Normal fall foliage expected
despite summer's drought

Drought corn

By Amanda Gee
September 20, 2012

Rain that Indiana has received the past few weeks could help produce normal colors on fall foliage even though many trees were damaged by the summer's drought, a Purdue Extension forester says.

Some trees have lost leaves, and others have leaves that have been scorched by drought, but rains could bring recovery and more coloration, said Lenny Farlee.

"It's too early to say whether the drought will be a major factor in leaf coloration," he said. "If we continue to get a little rain and lots of sunny weather we could have decent fall color."

The green color in tree leaves during the spring and summer comes from chlorophyll, which is used in the food-making process for plants. Sunlight, water and carbon dioxide combine to make sugars so the plant can survive.

Other colors are present in leaves, too, but as a tree makes food for itself the green chlorophyll dominates other colors, such as yellow or orange.

"As day length gets shorter and we start to get some cooler weather, chlorophyll will start breaking down and stop masking the other colors in the leaves," Farlee said.

Trees prepare themselves for winter dormancy as the green fades and photosynthesis production stops. With decreased sunlight and water, the tree will rest and live off food stored during the summer.

Anthocyanin remaining in the leaves after photosynthesis can cause a reddish tint. Tannin, a waste product stored in cells, causes a brown or golden color to show. Yellows and oranges are caused by carotenoids.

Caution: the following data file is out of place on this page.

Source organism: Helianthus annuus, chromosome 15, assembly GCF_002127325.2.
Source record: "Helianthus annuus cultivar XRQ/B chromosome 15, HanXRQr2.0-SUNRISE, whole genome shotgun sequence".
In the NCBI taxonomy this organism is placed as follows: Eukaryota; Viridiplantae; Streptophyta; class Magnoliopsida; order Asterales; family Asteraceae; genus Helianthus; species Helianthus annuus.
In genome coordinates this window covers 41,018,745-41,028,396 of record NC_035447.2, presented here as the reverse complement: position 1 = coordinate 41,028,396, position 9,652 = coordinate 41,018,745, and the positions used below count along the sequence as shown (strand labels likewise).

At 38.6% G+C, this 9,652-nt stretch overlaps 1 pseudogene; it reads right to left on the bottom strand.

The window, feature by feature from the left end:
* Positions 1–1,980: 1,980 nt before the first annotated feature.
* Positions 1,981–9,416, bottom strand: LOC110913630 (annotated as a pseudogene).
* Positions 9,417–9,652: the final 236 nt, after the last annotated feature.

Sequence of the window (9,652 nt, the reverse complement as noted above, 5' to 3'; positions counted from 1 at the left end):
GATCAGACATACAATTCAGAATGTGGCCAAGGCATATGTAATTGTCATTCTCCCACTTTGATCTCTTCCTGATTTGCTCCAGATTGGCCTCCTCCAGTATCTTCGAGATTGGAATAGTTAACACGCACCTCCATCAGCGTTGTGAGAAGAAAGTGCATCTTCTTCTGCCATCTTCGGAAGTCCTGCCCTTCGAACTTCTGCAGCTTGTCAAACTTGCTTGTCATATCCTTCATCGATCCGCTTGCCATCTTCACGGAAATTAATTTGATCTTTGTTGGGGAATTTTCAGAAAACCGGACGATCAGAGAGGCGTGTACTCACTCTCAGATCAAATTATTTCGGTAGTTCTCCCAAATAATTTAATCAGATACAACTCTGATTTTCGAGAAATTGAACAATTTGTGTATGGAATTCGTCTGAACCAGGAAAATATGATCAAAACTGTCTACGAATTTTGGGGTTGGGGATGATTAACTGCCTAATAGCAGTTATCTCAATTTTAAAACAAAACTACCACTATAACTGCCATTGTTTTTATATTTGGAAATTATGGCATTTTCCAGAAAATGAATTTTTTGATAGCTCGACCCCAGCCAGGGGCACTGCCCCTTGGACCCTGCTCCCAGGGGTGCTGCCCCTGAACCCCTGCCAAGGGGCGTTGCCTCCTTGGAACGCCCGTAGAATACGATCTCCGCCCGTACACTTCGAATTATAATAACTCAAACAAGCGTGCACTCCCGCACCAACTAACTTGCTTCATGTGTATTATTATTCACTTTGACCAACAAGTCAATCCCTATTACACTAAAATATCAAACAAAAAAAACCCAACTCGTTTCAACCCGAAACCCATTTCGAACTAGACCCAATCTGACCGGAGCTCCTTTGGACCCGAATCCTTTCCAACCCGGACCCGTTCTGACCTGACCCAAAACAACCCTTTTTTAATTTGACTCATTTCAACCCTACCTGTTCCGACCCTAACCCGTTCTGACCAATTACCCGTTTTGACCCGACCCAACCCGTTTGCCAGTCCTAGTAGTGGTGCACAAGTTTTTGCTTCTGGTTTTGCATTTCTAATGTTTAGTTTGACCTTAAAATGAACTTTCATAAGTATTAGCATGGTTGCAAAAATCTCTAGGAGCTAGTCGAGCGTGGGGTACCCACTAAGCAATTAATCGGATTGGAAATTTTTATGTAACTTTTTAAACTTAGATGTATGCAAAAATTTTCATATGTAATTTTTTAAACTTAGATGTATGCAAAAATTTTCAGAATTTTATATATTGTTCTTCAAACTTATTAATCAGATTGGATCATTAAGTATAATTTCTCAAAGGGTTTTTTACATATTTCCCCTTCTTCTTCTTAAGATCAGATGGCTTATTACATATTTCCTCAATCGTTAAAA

Leaf coloration varies by tree species and the weather an area experiences late in the summer, Farlee said. Normal fall leaf colors include yellows, oranges and reds for maple trees; yellows for tuliptrees; yellows and golds for hickories; and browns or deep reds for oak trees.

The amount of sunlight trees receive also affects color intensity. More sunlight brings more intense colors.

"The best weather for colorful fall foliage is when we have bright, sunny days and cooler nights," Farlee said.

Trees on the outside of woodlands typically are more colorful because they receive more direct sunlight.

"The best fall color can often be seen in trees on the edge," Farlee said. "That's why trees along roads are more colorful and sometimes are the best way to view fall foliage."

More information on fall color is in the publication "Why Leaves Change Color - the Physiological Basis" (PDF: 108 KB).

A compilation of Purdue Extension drought resources is available at http://www.purdue.edu/drought

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